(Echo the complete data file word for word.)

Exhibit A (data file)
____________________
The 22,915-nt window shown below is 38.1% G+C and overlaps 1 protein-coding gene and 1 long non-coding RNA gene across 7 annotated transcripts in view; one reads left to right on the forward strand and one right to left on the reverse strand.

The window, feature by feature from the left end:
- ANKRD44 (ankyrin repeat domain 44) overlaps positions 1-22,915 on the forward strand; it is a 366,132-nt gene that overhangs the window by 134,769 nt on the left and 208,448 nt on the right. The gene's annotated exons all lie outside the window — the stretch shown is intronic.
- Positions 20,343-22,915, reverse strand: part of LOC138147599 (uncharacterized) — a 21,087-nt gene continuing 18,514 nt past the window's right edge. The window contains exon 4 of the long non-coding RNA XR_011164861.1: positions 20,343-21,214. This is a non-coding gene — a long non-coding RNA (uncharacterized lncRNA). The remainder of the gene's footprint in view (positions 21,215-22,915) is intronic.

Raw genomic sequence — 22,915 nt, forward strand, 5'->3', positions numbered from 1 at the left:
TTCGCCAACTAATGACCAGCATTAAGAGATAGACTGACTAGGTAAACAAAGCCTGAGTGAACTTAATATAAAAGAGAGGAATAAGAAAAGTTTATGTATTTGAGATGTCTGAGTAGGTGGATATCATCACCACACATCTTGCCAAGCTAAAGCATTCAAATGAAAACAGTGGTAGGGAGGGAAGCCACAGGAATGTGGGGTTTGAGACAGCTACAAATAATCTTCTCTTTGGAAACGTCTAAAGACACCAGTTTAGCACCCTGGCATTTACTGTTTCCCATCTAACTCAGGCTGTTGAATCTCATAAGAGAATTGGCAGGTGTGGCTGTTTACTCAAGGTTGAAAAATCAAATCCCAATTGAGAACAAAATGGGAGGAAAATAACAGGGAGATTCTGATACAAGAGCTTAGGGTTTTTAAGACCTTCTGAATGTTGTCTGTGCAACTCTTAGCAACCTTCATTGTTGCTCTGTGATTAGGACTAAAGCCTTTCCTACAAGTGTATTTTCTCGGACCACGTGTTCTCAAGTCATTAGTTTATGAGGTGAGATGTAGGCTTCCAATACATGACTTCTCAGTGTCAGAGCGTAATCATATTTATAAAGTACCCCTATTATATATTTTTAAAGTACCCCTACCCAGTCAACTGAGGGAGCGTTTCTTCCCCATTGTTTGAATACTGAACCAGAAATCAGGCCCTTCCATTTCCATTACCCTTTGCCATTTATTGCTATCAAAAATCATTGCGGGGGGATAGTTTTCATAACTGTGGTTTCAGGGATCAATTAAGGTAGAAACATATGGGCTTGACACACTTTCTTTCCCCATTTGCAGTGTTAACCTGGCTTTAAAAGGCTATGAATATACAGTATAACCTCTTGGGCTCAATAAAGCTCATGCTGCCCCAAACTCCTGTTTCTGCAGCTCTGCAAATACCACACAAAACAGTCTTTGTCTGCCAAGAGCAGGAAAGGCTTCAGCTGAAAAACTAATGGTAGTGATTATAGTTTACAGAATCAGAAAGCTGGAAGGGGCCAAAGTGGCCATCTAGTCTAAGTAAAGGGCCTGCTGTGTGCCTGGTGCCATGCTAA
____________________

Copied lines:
The 22,915-nt window shown below is 38.1% G+C and overlaps 1 protein-coding gene and 1 long non-coding RNA gene across 7 annotated transcripts in view; one reads left to right on the forward strand and one right to left on the reverse strand.

The window, feature by feature from the left end:
- ANKRD44 (ankyrin repeat domain 44) overlaps positions 1-22,915 on the forward strand; it is a 366,132-nt gene that overhangs the window by 134,769 nt on the left and 208,448 nt on the right. The gene's annotated exons all lie outside the window — the stretch shown is intronic.
- Positions 20,343-22,915, reverse strand: part of LOC138147599 (uncharacterized) — a 21,087-nt gene continuing 18,514 nt past the window's right edge. The window contains exon 4 of the long non-coding RNA XR_011164861.1: positions 20,343-21,214. This is a non-coding gene — a long non-coding RNA (uncharacterized lncRNA). The remainder of the gene's footprint in view (positions 21,215-22,915) is intronic.

Raw genomic sequence — 22,915 nt, forward strand, 5'->3', positions numbered from 1 at the left:
TTCGCCAACTAATGACCAGCATTAAGAGATAGACTGACTAGGTAAACAAAGCCTGAGTGAACTTAATATAAAAGAGAGGAATAAGAAAAGTTTATGTATTTGAGATGTCTGAGTAGGTGGATATCATCACCACACATCTTGCCAAGCTAAAGCATTCAAATGAAAACAGTGGTAGGGAGGGAAGCCACAGGAATGTGGGGTTTGAGACAGCTACAAATAATCTTCTCTTTGGAAACGTCTAAAGACACCAGTTTAGCACCCTGGCATTTACTGTTTCCCATCTAACTCAGGCTGTTGAATCTCATAAGAGAATTGGCAGGTGTGGCTGTTTACTCAAGGTTGAAAAATCAAATCCCAATTGAGAACAAAATGGGAGGAAAATAACAGGGAGATTCTGATACAAGAGCTTAGGGTTTTTAAGACCTTCTGAATGTTGTCTGTGCAACTCTTAGCAACCTTCATTGTTGCTCTGTGATTAGGACTAAAGCCTTTCCTACAAGTGTATTTTCTCGGACCACGTGTTCTCAAGTCATTAGTTTATGAGGTGAGATGTAGGCTTCCAATACATGACTTCTCAGTGTCAGAGCGTAATCATATTTATAAAGTACCCCTATTATATATTTTTAAAGTACCCCTACCCAGTCAACTGAGGGAGCGTTTCTTCCCCATTGTTTGAATACTGAACCAGAAATCAGGCCCTTCCATTTCCATTACCCTTTGCCATTTATTGCTATCAAAAATCATTGCGGGGGGATAGTTTTCATAACTGTGGTTTCAGGGATCAATTAAGGTAGAAACATATGGGCTTGACACACTTTCTTTCCCCATTTGCAGTGTTAACCTGGCTTTAAAAGGCTATGAATATACAGTATAACCTCTTGGGCTCAATAAAGCTCATGCTGCCCCAAACTCCTGTTTCTGCAGCTCTGCAAATACCACACAAAACAGTCTTTGTCTGCCAAGAGCAGGAAAGGCTTCAGCTGAAAAACTAATGGTAGTGATTATAGTTTACAGAATCAGAAAGCTGGAAGGGGCCAAAGTGGCCATCTAGTCTAAGTAAAGGGCCTGCTGTGTGCCTGGTGCCATGCTAA